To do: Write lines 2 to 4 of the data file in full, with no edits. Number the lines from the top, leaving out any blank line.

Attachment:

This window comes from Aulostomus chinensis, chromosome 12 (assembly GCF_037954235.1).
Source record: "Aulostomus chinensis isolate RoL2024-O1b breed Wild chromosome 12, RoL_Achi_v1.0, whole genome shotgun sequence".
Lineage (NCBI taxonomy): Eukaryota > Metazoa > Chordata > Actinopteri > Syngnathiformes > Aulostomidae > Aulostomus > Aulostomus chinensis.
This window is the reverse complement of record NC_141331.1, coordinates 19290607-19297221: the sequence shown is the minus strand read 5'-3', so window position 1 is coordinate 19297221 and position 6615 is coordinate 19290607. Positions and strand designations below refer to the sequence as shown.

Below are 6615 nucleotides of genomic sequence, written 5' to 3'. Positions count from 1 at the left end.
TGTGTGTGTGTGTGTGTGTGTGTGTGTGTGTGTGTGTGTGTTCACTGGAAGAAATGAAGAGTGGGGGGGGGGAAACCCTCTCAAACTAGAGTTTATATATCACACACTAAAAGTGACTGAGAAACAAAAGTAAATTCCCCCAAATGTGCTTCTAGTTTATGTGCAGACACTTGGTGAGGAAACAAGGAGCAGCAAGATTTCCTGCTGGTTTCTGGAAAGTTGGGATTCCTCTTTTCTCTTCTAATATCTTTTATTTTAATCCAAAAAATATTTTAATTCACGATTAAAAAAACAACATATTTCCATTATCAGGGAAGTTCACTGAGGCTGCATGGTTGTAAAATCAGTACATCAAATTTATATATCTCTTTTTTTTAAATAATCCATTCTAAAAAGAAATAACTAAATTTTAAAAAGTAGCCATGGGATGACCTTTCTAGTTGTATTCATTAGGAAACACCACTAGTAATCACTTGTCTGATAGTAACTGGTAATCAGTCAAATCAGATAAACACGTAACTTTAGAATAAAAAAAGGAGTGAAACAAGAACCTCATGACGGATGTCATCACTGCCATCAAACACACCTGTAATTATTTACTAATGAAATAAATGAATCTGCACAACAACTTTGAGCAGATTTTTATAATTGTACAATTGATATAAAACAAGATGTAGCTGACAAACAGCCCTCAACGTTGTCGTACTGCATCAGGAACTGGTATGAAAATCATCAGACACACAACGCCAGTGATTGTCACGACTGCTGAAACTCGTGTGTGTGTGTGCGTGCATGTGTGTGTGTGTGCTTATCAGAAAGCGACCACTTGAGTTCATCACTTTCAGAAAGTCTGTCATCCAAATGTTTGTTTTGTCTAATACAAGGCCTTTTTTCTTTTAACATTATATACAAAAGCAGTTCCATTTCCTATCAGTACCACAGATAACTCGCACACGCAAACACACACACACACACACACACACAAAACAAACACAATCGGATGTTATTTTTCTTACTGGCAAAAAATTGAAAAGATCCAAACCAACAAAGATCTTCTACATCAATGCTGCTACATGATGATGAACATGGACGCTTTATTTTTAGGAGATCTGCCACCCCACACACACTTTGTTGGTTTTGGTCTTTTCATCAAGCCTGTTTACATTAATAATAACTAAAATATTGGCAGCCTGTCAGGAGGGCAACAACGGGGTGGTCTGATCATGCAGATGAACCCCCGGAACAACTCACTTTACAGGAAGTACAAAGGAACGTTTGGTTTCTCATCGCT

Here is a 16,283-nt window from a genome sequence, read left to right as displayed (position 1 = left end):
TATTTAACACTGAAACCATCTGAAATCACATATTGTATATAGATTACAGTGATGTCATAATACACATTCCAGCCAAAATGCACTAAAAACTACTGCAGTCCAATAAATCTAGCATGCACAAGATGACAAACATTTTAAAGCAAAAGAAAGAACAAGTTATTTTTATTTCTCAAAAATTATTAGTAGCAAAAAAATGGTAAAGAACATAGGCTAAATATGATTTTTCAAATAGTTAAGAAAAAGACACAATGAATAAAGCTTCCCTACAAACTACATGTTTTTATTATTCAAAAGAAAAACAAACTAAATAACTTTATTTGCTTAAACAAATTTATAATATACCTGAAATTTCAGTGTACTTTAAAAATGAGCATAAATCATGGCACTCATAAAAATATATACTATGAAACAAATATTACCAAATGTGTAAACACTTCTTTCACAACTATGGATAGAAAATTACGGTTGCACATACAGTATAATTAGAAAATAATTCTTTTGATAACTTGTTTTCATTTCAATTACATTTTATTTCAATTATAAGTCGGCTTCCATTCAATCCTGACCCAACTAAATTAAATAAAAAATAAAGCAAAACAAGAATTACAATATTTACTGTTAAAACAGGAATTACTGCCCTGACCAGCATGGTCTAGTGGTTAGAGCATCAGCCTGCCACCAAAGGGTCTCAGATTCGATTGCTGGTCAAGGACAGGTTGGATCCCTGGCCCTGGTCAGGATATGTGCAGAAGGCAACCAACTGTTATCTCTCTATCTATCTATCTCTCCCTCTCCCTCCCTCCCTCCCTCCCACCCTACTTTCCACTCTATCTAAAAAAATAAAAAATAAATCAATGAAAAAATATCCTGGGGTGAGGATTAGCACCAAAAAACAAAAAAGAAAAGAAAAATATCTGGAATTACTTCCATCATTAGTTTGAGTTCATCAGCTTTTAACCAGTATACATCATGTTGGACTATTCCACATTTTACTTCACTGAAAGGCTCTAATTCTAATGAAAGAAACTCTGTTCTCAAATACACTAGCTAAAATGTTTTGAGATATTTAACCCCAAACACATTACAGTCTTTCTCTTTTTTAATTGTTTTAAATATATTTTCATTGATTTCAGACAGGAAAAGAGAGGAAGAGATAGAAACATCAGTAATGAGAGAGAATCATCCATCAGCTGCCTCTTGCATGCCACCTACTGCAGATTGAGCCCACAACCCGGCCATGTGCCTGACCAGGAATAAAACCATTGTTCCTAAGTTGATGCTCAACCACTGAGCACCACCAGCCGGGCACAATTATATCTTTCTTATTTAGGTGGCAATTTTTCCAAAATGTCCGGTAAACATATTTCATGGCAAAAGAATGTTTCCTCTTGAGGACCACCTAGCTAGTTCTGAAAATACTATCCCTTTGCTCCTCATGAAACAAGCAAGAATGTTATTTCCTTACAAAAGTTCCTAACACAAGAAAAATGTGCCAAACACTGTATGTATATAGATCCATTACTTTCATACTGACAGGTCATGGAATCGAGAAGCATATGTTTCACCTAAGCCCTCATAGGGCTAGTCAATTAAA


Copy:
Source record: "Aulostomus chinensis isolate RoL2024-O1b breed Wild chromosome 12, RoL_Achi_v1.0, whole genome shotgun sequence".
Lineage (NCBI taxonomy): Eukaryota > Metazoa > Chordata > Actinopteri > Syngnathiformes > Aulostomidae > Aulostomus > Aulostomus chinensis.
This window is the reverse complement of record NC_141331.1, coordinates 19290607-19297221: the sequence shown is the minus strand read 5'-3', so window position 1 is coordinate 19297221 and position 6615 is coordinate 19290607. Positions and strand designations below refer to the sequence as shown.